The European Modular Cultivation System (EMCS) was built for plant research, but could also hold experiments on small animals (insects and small invertebrates). It was funded by the European Space Agency (ESA), and was developed by an industrial team led by the German company EADS-ST Friedrichshafen. Specialists at NASA’s Ames Research Center optimized it for certain experiments by developing experiment-unique hardware. 

It was installed on the ISS in the US Destiny module (2006-08), and the European Columbus module (2008). The EMCS hosted a wide variety of plant experiments that helped scientists understand imaging systems, plant movement, plant membrane proteomes, plant growth and development, cell-wall genetics, and plant tropisms in space. The centrifuges (sometimes called rotors) allow researchers to apply different levels of gravity (0.001 g to 2.0 g) to the experiment containers (ECs). Centrifuges allow researchers to apply “gravity” at the same level as you would find on the Earth, the Moon, or Mars, allowing astronauts to test how well plants might grow in lunar or Martian gravity.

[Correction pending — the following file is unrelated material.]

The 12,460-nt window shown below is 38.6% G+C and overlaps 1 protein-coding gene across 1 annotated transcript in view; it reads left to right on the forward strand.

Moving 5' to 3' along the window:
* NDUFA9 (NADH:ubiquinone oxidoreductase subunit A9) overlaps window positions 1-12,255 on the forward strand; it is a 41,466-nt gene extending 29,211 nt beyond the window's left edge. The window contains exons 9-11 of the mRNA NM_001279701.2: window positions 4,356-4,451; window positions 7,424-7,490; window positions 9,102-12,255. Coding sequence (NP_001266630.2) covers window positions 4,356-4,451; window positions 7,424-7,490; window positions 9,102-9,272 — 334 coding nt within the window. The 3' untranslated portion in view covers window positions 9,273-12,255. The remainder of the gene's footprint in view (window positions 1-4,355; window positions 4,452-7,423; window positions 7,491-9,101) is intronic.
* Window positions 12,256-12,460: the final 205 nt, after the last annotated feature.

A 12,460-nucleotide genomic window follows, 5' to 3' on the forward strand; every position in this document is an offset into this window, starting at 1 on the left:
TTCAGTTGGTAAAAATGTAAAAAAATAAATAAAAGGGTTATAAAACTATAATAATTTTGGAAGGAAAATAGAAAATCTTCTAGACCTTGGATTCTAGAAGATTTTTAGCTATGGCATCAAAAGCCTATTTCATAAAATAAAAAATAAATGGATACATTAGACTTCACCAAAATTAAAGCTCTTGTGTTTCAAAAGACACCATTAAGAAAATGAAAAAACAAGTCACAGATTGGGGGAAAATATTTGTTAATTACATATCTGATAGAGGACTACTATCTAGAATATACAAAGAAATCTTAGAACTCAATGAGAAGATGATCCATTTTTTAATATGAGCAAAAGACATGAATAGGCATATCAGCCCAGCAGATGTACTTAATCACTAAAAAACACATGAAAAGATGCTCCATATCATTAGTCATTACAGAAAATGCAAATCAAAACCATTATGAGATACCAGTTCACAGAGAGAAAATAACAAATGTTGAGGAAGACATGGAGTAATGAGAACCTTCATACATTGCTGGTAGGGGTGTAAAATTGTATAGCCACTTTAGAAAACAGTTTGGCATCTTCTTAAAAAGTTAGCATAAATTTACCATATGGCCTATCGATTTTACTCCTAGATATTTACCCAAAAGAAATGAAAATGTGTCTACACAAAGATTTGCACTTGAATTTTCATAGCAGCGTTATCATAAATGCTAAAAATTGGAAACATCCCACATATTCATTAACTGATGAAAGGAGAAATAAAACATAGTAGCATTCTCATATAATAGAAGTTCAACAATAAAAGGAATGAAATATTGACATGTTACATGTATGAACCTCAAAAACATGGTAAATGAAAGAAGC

Chamber Components:

An experiment container of the EMCS with an Arabidopsis plant (Source)
Multigen-1 with Arabidopsis (Source)